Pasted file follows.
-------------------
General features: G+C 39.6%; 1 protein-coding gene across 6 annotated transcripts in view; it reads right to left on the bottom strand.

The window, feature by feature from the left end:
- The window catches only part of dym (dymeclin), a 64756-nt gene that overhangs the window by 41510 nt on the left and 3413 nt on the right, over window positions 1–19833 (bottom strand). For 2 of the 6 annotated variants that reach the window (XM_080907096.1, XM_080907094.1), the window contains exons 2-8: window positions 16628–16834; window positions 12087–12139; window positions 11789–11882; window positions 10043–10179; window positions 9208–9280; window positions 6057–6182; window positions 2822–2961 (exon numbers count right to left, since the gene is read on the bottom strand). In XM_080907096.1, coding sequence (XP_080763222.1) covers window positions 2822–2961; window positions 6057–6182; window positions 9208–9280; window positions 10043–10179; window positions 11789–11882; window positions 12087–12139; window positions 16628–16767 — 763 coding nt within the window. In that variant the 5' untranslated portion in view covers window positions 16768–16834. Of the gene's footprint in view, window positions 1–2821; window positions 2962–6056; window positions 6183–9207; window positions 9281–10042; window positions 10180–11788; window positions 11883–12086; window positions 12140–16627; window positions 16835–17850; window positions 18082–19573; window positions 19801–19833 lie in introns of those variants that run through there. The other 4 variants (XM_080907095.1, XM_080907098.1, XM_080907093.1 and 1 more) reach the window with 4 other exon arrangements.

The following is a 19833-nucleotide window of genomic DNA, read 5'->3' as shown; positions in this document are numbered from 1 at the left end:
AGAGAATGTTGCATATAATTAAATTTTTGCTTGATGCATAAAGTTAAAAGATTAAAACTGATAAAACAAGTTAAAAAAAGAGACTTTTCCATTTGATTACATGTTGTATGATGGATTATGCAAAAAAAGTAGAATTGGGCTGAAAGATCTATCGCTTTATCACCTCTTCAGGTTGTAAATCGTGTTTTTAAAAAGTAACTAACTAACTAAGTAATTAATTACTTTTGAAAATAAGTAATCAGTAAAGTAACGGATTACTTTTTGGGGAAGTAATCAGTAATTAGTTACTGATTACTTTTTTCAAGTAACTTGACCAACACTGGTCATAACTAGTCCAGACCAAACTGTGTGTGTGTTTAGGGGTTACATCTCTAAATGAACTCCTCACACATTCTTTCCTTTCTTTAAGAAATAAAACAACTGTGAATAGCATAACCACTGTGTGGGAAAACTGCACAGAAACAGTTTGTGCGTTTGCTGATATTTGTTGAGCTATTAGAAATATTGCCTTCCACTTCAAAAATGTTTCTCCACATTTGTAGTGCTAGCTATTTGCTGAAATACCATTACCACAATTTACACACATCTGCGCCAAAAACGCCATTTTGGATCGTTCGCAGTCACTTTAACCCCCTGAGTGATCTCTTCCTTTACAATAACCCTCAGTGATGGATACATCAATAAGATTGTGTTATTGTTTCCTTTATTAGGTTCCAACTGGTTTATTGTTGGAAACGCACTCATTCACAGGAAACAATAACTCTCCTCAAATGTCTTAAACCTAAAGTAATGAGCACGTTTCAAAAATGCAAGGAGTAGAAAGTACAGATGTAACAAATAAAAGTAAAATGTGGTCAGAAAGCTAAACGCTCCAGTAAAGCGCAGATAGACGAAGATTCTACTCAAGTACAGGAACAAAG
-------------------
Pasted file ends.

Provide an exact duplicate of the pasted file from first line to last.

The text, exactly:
General features: G+C 39.6%; 1 protein-coding gene across 6 annotated transcripts in view; it reads right to left on the bottom strand.

The window, feature by feature from the left end:
- The window catches only part of dym (dymeclin), a 64756-nt gene that overhangs the window by 41510 nt on the left and 3413 nt on the right, over window positions 1–19833 (bottom strand). For 2 of the 6 annotated variants that reach the window (XM_080907096.1, XM_080907094.1), the window contains exons 2-8: window positions 16628–16834; window positions 12087–12139; window positions 11789–11882; window positions 10043–10179; window positions 9208–9280; window positions 6057–6182; window positions 2822–2961 (exon numbers count right to left, since the gene is read on the bottom strand). In XM_080907096.1, coding sequence (XP_080763222.1) covers window positions 2822–2961; window positions 6057–6182; window positions 9208–9280; window positions 10043–10179; window positions 11789–11882; window positions 12087–12139; window positions 16628–16767 — 763 coding nt within the window. In that variant the 5' untranslated portion in view covers window positions 16768–16834. Of the gene's footprint in view, window positions 1–2821; window positions 2962–6056; window positions 6183–9207; window positions 9281–10042; window positions 10180–11788; window positions 11883–12086; window positions 12140–16627; window positions 16835–17850; window positions 18082–19573; window positions 19801–19833 lie in introns of those variants that run through there. The other 4 variants (XM_080907095.1, XM_080907098.1, XM_080907093.1 and 1 more) reach the window with 4 other exon arrangements.

The following is a 19833-nucleotide window of genomic DNA, read 5'->3' as shown; positions in this document are numbered from 1 at the left end:
AGAGAATGTTGCATATAATTAAATTTTTGCTTGATGCATAAAGTTAAAAGATTAAAACTGATAAAACAAGTTAAAAAAAGAGACTTTTCCATTTGATTACATGTTGTATGATGGATTATGCAAAAAAAGTAGAATTGGGCTGAAAGATCTATCGCTTTATCACCTCTTCAGGTTGTAAATCGTGTTTTTAAAAAGTAACTAACTAACTAAGTAATTAATTACTTTTGAAAATAAGTAATCAGTAAAGTAACGGATTACTTTTTGGGGAAGTAATCAGTAATTAGTTACTGATTACTTTTTTCAAGTAACTTGACCAACACTGGTCATAACTAGTCCAGACCAAACTGTGTGTGTGTTTAGGGGTTACATCTCTAAATGAACTCCTCACACATTCTTTCCTTTCTTTAAGAAATAAAACAACTGTGAATAGCATAACCACTGTGTGGGAAAACTGCACAGAAACAGTTTGTGCGTTTGCTGATATTTGTTGAGCTATTAGAAATATTGCCTTCCACTTCAAAAATGTTTCTCCACATTTGTAGTGCTAGCTATTTGCTGAAATACCATTACCACAATTTACACACATCTGCGCCAAAAACGCCATTTTGGATCGTTCGCAGTCACTTTAACCCCCTGAGTGATCTCTTCCTTTACAATAACCCTCAGTGATGGATACATCAATAAGATTGTGTTATTGTTTCCTTTATTAGGTTCCAACTGGTTTATTGTTGGAAACGCACTCATTCACAGGAAACAATAACTCTCCTCAAATGTCTTAAACCTAAAGTAATGAGCACGTTTCAAAAATGCAAGGAGTAGAAAGTACAGATGTAACAAATAAAAGTAAAATGTGGTCAGAAAGCTAAACGCTCCAGTAAAGCGCAGATAGACGAAGATTCTACTCAAGTACAGGAACAAAG